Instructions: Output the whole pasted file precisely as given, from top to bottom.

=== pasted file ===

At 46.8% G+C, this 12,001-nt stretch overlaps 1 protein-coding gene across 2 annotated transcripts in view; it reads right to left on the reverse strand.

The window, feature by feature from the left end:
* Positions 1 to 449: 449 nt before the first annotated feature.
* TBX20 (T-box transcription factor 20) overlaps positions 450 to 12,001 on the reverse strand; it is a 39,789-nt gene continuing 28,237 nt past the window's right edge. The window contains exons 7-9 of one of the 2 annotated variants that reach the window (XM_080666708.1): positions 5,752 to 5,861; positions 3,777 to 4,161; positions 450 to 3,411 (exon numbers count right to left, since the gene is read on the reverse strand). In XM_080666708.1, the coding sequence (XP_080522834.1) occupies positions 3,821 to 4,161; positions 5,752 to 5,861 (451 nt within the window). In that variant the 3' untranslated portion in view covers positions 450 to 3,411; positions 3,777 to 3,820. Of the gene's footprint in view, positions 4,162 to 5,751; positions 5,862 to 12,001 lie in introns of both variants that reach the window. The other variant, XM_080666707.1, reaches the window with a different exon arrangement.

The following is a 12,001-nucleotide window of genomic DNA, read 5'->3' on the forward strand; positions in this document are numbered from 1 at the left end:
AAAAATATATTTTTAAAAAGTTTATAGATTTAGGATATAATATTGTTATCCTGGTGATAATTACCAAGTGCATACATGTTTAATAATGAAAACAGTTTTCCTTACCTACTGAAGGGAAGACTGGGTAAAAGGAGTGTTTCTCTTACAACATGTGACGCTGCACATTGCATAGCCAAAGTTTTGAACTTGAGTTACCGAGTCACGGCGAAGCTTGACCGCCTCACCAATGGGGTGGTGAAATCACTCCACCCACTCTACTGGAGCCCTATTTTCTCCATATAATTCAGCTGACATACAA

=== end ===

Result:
At 46.8% G+C, this 12,001-nt stretch overlaps 1 protein-coding gene across 2 annotated transcripts in view; it reads right to left on the reverse strand.

The window, feature by feature from the left end:
* Positions 1 to 449: 449 nt before the first annotated feature.
* TBX20 (T-box transcription factor 20) overlaps positions 450 to 12,001 on the reverse strand; it is a 39,789-nt gene continuing 28,237 nt past the window's right edge. The window contains exons 7-9 of one of the 2 annotated variants that reach the window (XM_080666708.1): positions 5,752 to 5,861; positions 3,777 to 4,161; positions 450 to 3,411 (exon numbers count right to left, since the gene is read on the reverse strand). In XM_080666708.1, the coding sequence (XP_080522834.1) occupies positions 3,821 to 4,161; positions 5,752 to 5,861 (451 nt within the window). In that variant the 3' untranslated portion in view covers positions 450 to 3,411; positions 3,777 to 3,820. Of the gene's footprint in view, positions 4,162 to 5,751; positions 5,862 to 12,001 lie in introns of both variants that reach the window. The other variant, XM_080666707.1, reaches the window with a different exon arrangement.

The following is a 12,001-nucleotide window of genomic DNA, read 5'->3' on the forward strand; positions in this document are numbered from 1 at the left end:
AAAAATATATTTTTAAAAAGTTTATAGATTTAGGATATAATATTGTTATCCTGGTGATAATTACCAAGTGCATACATGTTTAATAATGAAAACAGTTTTCCTTACCTACTGAAGGGAAGACTGGGTAAAAGGAGTGTTTCTCTTACAACATGTGACGCTGCACATTGCATAGCCAAAGTTTTGAACTTGAGTTACCGAGTCACGGCGAAGCTTGACCGCCTCACCAATGGGGTGGTGAAATCACTCCACCCACTCTACTGGAGCCCTATTTTCTCCATATAATTCAGCTGACATACAA